1. Well first, research has already established that daily exercise does not play a large role in weight loss, and I think that is a major misconception for anyone who embarks on a journey to “lose weight.” Before you start working out, ask yourself, why do you want to exercise? What is your motivation? Is it that you want to improve your weight, become a better athlete, manage stress, etc.? It’s different for all of us and there is no wrong answer, but it might help you set better and more realistic goals.

2. Know your calorie intake and your macronutrient intake. This is a big one for me. We all can say how many gallons of gas our cars need to run, but most people have no idea how many calories their own body requires just to function. This can be done doing a resting metabolic test by a nutritionist or through estimated formulas that aren’t as precise, but may help give you an estimate.

3. This brings me to my third tweak. Write your diet down. Using an application like MyFitnessPal allows you to see how many calories you are consuming, and also will break down your percentage of how many carbohydrate, protein and fat makes up your diet. Most of us have hidden fat and simple carbohydrates hidden in our food that we may not realize. Sometimes only minor tweaks can make a big difference. I realized I was carelessly using coffee sweetener every morning and by the time noon time came I had consumed over 30 grams of sugar just from coffee. It was a small tweak I made and it made a big difference in my calorie intake.

4. Make sure you eat enough to fuel your body and activity. One of the research areas I love to explore is how our metabolisms respond to exercise. And it’s not always what you’d think! In a recent study we compared middle distance female runners to long distance female runners of the same age and found that the long distance runners, despite racking more workout time, were taking in much lass calories than their bodies needed. This caloric deficit caused them to have much slower metabolic rates. Our bodies are smart. If you aren’t taking in enough of the proper calories, it will slow its metabolism down to conserve energy.

5. Stop weighing yourself. As an athlete the scale can be very misleading. Muscle is denser than fat therefore it weighs more. Stepping on a scale and seeing 5–10 pound weight fluctuations not only can be a major mind tease, it can be inaccurate. An example I can give you was a patient who lost 40 pounds doing Weight Watchers. When we measured her body composition pre- and post- diet, she had lost 20 pounds of fat and 20 pounds of muscle. That is counterproductive because her resting metabolic rate is now reduced and so is her strength. Do not be a slave to the scale.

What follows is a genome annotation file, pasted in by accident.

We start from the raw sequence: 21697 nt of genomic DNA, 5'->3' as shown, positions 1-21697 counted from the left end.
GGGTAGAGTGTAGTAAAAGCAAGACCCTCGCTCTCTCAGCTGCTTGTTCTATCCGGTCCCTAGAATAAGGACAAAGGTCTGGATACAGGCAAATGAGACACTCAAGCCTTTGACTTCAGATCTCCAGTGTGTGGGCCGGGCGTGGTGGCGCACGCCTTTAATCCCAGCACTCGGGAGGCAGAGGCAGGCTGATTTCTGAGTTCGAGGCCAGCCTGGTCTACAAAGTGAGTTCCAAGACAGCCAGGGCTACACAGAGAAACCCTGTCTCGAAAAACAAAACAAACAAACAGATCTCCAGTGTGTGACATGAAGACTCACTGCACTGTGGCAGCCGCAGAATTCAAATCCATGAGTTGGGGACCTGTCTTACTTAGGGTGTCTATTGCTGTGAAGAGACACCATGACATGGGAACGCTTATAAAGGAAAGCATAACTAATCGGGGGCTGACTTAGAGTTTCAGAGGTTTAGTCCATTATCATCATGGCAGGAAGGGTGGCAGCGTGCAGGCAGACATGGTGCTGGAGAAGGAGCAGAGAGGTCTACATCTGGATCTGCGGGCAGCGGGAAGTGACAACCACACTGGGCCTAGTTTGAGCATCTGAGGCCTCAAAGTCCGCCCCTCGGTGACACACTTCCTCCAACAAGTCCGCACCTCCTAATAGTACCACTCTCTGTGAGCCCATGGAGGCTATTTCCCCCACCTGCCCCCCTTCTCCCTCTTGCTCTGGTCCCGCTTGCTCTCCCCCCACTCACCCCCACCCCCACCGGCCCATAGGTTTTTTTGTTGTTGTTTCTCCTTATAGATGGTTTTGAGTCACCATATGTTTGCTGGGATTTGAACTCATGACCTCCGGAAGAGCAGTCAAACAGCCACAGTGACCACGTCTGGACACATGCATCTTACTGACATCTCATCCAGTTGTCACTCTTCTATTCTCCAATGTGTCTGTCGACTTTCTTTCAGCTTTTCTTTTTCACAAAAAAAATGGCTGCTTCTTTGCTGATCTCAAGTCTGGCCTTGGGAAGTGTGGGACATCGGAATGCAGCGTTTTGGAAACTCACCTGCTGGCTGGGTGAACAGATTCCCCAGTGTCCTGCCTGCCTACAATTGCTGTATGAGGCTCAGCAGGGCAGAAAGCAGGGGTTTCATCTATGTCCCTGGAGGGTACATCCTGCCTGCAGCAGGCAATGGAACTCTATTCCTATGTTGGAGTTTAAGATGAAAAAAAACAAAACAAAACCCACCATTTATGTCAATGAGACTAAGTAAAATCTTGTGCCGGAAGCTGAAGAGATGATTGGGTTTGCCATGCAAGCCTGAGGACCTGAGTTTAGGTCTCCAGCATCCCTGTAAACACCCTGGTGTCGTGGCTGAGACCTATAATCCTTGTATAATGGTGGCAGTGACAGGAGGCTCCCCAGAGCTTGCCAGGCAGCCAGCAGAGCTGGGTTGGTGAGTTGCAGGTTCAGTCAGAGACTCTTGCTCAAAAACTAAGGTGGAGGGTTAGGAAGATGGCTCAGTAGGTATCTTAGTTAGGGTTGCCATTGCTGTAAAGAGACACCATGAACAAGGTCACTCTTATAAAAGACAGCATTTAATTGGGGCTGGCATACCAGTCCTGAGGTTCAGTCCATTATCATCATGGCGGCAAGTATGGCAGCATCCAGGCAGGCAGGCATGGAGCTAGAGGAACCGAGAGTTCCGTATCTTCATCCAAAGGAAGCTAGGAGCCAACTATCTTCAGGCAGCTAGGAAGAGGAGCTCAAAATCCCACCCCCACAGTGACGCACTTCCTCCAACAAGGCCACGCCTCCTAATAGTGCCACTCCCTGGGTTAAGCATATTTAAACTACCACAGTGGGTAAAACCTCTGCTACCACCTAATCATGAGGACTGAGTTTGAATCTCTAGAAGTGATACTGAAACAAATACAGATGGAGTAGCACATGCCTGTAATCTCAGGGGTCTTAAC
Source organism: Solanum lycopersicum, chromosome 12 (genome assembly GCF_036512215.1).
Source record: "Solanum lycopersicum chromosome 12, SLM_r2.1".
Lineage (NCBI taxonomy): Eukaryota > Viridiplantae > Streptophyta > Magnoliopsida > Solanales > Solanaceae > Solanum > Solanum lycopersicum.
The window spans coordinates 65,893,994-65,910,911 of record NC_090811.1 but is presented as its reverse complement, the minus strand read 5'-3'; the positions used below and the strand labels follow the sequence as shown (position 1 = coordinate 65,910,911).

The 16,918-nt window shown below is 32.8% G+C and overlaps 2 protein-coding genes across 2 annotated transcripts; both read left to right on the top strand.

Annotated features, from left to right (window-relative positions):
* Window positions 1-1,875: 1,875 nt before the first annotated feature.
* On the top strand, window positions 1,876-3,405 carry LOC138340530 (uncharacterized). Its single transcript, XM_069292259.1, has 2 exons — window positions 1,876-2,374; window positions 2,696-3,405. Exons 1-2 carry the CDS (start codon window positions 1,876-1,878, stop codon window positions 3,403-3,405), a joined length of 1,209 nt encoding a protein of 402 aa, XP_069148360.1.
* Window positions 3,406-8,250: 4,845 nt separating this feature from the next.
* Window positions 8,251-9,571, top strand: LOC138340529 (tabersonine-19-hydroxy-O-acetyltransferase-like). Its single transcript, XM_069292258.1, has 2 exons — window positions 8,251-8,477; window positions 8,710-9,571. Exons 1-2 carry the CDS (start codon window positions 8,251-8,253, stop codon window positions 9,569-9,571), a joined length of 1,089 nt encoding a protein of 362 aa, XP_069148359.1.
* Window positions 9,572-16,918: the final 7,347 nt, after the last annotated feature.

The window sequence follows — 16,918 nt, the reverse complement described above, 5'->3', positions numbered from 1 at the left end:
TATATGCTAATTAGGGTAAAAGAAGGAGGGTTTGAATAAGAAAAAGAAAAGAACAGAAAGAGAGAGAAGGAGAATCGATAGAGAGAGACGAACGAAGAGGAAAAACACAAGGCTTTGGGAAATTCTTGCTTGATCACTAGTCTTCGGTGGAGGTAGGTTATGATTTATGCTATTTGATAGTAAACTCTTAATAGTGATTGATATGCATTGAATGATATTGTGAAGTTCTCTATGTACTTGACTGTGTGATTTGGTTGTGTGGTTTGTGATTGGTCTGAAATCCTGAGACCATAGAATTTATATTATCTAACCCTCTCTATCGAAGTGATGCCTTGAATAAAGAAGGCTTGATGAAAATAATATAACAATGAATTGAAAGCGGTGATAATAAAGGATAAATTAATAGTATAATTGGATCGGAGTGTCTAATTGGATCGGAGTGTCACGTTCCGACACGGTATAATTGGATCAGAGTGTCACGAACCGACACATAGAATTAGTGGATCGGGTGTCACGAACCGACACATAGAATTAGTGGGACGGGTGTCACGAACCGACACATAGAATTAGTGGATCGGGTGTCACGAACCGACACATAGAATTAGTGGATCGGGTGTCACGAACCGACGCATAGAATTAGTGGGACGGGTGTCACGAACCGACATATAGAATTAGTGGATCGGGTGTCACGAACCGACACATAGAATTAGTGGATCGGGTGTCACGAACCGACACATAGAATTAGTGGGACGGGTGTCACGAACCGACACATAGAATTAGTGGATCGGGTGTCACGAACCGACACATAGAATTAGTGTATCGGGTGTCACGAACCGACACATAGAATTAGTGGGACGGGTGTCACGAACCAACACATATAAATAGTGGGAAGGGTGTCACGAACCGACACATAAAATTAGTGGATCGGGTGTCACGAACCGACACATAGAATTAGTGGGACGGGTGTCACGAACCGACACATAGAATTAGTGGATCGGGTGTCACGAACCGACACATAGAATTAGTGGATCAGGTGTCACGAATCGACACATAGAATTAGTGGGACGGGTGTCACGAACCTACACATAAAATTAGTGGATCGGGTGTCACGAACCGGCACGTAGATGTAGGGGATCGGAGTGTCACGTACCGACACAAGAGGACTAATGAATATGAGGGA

As an expert, this might be obvious to you, but I think it would be instructive to articulate this for the public. Aside from weight loss, what are 3 benefits of daily exercise? Can you explain?

  1. It will improve your mood. This is shown consistently in research. Physical activity stimulates certain brain chemicals that can make you feel less anxious and relaxed.
  2. Regular exercise will help you with a better night sleep (as long as it’s not too close to bed time where it energizes you!)
  3. Daily exercise can help reduce chances of chronic diseases such as high blood pressure, type 2 diabetes, arthritis and many more. I do want to stress that weight loss does not have to occur to get these benefits from exercise, sometimes weight loss may just be a bonus!

For someone who is looking to add exercise to their daily routine, which 3 exercises would you recommend that are absolutely critical?

There are no specific three exercises that would fit everyone, but I would suggest the following 3 types of exercises:

  1. Cardiovascular: Anything that gets your blood pumping (e.g. jumping jacks, jogging in place. Something that make you exert yourself so that you may feel out of breath and forces you to leave your comfort zone.
  2. Strength training: the most overlooked exercise for most. We lose muscle mass every year after the age of 40. We don’t have to. Muscles keep us strong and functional. Doing simple squats, sit-ups, and pushups can do wonders. If it’s good enough for militaries around the world, that should say something.
  3. Stretching: We need to elongate those muscles that spend most of the day in a tightened position. Especially if you work a desk job. Even if you don’t work in a physically demanding job, be nice to your muscles and do some light stretching.

In my experience, many people begin an exercise regimen but stop because they get too sore afterwards. What ideas would you recommend to someone who plays sports or does heavy exercise to shorten the recovery time, and to prevent short term or long term injury?